ONE of the Capital’s most popular clubs and live music venues is to be reborn after its current owners announced closure plans.
The Citrus Club, which has been located on Grindlay Street for over 25 years, made the closure announcement on its Facebook page this weekend.
Music fans rushed to voice their disappointment and some have expressed concern over signs that the live music scene in Edinburgh is continuing to shrink.
But Gavin Miller, from Leith, who is taking over the venue and will reopen it under a new name, is confident music lovers will approve of the transformation.
In a statement, senior figures at the club, said: “After an incredible 25 years plus, the Citrus Club will close its doors for the last time, early in the hours of Sunday, May 7.
“We’ve had a fantastic time and hope that many of you will be able to come and say goodbye to the old place at some point over the next month.
“We know how much this place means to so many of our customers and staff, and so we have resisted offers from people wanting to turn the club into a piano bar, karaoke bar, gin palace or another soulless high street chain, and are certain that when the time comes the next incarnation of 40-42 Grindlay Street will be one you’ll like.”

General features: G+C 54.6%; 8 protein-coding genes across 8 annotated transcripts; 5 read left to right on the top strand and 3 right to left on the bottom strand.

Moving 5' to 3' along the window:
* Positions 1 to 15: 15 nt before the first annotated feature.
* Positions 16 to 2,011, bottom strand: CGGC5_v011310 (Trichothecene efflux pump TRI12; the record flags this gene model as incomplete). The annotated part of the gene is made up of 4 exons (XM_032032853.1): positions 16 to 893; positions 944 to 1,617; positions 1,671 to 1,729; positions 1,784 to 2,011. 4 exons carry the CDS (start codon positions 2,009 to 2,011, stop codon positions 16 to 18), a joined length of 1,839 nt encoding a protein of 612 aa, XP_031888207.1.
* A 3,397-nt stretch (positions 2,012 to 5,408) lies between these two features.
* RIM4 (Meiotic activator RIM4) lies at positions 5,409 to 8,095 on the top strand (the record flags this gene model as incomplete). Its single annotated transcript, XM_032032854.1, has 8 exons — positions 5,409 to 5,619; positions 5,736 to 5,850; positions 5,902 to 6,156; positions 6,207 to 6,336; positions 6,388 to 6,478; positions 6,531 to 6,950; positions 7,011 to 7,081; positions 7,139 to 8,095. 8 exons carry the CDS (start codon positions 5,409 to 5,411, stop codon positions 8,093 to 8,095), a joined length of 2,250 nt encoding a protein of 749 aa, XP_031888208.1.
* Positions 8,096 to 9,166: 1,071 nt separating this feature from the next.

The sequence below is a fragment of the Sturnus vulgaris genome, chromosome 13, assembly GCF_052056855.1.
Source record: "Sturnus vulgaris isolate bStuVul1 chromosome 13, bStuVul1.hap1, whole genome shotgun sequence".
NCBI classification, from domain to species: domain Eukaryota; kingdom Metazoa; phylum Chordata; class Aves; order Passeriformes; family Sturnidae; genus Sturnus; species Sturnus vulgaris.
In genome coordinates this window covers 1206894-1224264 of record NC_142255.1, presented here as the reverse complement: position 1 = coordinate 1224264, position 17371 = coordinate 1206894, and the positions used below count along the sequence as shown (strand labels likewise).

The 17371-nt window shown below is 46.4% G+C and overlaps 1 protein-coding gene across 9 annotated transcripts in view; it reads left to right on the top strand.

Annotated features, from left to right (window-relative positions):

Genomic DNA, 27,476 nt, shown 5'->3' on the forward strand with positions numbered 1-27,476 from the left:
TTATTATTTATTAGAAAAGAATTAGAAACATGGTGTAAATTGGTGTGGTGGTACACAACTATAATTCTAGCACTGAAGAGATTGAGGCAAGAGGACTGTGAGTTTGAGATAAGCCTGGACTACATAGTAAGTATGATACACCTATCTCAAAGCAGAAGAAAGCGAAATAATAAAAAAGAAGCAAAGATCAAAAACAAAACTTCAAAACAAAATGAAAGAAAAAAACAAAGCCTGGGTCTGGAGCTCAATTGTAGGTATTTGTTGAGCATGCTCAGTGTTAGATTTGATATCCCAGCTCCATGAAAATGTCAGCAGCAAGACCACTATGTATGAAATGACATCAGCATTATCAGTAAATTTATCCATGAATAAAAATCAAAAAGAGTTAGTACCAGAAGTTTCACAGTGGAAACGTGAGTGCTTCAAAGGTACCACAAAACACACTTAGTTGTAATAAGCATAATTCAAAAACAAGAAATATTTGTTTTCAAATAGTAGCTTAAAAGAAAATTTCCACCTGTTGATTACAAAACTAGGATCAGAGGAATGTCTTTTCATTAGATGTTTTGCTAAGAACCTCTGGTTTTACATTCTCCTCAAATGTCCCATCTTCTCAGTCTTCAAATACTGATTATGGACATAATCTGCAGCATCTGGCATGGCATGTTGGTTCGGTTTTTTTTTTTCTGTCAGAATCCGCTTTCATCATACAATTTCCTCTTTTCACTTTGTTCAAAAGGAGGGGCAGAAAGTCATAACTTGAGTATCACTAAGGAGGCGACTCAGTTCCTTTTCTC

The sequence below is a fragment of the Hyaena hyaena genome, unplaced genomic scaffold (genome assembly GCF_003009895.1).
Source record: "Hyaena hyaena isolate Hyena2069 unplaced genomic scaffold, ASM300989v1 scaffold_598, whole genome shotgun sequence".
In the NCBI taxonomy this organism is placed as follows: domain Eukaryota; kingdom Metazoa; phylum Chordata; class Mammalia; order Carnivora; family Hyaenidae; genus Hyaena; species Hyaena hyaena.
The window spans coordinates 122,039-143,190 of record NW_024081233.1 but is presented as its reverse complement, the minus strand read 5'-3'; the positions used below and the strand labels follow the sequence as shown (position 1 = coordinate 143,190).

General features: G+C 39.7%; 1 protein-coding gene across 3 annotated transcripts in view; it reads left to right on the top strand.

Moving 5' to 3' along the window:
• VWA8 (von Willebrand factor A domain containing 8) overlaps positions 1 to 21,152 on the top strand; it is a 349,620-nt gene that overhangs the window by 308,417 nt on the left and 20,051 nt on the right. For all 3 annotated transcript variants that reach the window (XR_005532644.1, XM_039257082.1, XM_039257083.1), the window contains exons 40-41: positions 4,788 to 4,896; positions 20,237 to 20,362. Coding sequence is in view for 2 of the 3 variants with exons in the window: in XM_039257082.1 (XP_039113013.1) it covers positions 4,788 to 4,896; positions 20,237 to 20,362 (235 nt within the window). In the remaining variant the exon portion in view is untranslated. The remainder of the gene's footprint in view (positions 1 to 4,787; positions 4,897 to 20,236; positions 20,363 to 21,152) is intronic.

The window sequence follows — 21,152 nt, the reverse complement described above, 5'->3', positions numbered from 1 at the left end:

Mr Miller, of Blue Dog Limited, will open the new club, to be called Smash, on May 20.
He said: “There’s so much music talent in Edinburgh and Smash is going to demonstrate that. We are going to have a range of music genres performing and then afterwards it will turn into a club. We are also planning on having an unsigned night to allow upcoming bands to showcase what they can do.”
But former Simple Minds manager Bruce Findlay said the growth of Edinburgh’s clubbing and live performance scene would depend on venues concentrating on specific genres of music.
He said: “I’m one of these people that believe in reincarnation so when a live music club closes down it’s not necessarily the be all and end all. Another one will open up.
“I think here in Edinburgh everyone focuses too much on the clubs that are closing, rather than they new ones that are opening and the opportunities they bring. Although it is sad certain clubs close, ones that are just as good will arrive again.”
He added: “I think the key to a club’s success is concentrating on one genre of music. That’s why places like Sneaky Pete’s in the Cowgate have been so successful. I think there is always going to be plenty of venues – it’s the music we need.”
The Citrus Club’s closure comes after the Electric Circus announced it would shut to make way for an extension to the Fruitmarket Gallery. In recent years, a series of popular venues have closed down, including the former Picture House on Lothian Road.
A city council spokeswoman said: “We are always concerned to hear about live music venues closing and we are keen to work with promoters to improve the current situation.”